Home etftrends.com China: Is the Sun Setting in the East?

China: Is the Sun Setting in the East?

By Chris Konstantinos, CFA


  • China’s prominence appears to be fading, due to both cyclical and structural issues, in our view.
  • We do not foresee an imminent Chinese invasion on Taiwan.
  • We remain cautious on China investment but remain optimistic on U.S. stocks.

Deflation, Default Risk, Demographics and Dominion Difficulties Dim the Dragon

In the Chinese zodiac calendar, 2023 is the ‘Year of the Rabbit’ – a year of prosperity and hope, according to astrologists. However, hope is rapidly turning into despair as it relates to Chinese economic prosperity, in our view. Consumer and producer prices are now falling into deflation (chart, below), suggesting to us that the economy is underperforming the U.S. and other global superpowers. Reflecting this, the Chinese yuan is close to a decade-plus low relative to the U.S. dollar and Chinese stocks have underperformed their U.S. counterparts. Along with deflation, fears over widespread property manager defaults have resurfaced.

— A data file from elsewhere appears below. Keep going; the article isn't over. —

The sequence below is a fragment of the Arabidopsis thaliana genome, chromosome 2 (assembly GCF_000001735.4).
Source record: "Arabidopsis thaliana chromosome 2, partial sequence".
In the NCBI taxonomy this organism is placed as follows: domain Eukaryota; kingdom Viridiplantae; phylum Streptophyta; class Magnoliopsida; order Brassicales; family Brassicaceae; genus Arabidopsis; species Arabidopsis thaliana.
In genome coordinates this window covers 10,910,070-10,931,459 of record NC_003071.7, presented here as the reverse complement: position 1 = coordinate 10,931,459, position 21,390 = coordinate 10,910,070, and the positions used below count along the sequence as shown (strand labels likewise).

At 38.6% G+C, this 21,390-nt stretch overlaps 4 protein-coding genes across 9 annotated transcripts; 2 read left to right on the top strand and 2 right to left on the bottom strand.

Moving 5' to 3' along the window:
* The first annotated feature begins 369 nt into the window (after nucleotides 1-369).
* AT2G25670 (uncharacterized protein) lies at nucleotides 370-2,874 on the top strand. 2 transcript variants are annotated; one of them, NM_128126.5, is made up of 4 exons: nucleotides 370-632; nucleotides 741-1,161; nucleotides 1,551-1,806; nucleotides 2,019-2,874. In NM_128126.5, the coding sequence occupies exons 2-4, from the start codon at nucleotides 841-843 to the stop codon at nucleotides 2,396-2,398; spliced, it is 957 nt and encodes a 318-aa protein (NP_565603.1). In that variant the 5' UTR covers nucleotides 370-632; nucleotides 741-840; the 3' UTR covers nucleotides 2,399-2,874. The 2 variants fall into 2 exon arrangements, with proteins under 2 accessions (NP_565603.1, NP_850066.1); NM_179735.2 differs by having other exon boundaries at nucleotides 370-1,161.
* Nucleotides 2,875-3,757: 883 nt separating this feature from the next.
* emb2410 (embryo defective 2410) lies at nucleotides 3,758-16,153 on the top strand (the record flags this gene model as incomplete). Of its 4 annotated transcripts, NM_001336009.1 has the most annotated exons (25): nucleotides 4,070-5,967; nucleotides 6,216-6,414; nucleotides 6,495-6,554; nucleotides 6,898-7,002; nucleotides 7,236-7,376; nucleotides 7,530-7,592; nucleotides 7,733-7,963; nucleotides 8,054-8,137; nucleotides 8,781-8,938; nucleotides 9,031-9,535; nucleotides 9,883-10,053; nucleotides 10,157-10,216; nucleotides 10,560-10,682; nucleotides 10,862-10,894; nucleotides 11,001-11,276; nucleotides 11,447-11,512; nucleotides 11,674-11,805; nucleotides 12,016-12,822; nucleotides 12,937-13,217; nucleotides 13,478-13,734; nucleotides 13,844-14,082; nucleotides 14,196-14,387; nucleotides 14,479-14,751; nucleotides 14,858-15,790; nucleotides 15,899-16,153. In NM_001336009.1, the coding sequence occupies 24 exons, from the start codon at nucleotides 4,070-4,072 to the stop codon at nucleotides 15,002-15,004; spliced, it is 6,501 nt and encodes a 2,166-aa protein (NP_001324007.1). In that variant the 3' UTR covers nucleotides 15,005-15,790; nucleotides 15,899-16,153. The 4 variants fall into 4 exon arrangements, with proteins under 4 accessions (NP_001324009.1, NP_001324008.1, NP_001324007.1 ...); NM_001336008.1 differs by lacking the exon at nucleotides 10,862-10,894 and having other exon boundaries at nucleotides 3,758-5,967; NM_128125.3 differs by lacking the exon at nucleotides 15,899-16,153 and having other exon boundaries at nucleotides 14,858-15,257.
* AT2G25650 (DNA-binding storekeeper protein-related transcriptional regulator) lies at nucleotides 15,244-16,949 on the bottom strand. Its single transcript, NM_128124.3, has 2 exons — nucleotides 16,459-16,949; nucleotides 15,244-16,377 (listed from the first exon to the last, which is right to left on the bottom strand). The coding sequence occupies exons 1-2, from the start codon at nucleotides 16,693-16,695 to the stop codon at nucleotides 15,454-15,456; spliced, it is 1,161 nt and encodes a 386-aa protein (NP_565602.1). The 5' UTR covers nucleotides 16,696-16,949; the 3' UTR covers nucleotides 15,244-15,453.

The government has responded by cutting short term interest rates to their lowest level in 3 years, to try and stimulate consumer and business ‘animal spirits’. On Monday, August 28, the Chinese Ministry of Finance also announced upcoming stimulus measures, including lowering the tax levied on stock trades. While these measures may help China stocks rebound in the near-term, we remain cautious on investing in China for the longer run.

Source: LSEG Datastream, RiverFront. Data monthly as of July 14, 2023. Chart shown for illustrative purposes.

‘China Reopening’ Has Fizzled

Despite the ending of COVID-19 restrictions late last year, investor optimism appears misplaced as China’s economy is now sputtering. Real GDP growth is struggling to meet the Chinese Communist Party’s (CCP) lowered target of 5%.  As official GDP data tends to be heavily ‘massaged’ to meet policymaker aims, in our view, the reality on the ground is almost assuredly worse. For example, a data series we track for a more ‘real-time’ window into China’s economy suggests growth is currently annualizing at close to zero percent year-over-year. This is in stark contrast to the Atlanta Fed’s ‘GDPNow’ tracker, which is suggesting the U.S. economy is growing at close to a 6% annualized rate.

China Growing More Opaque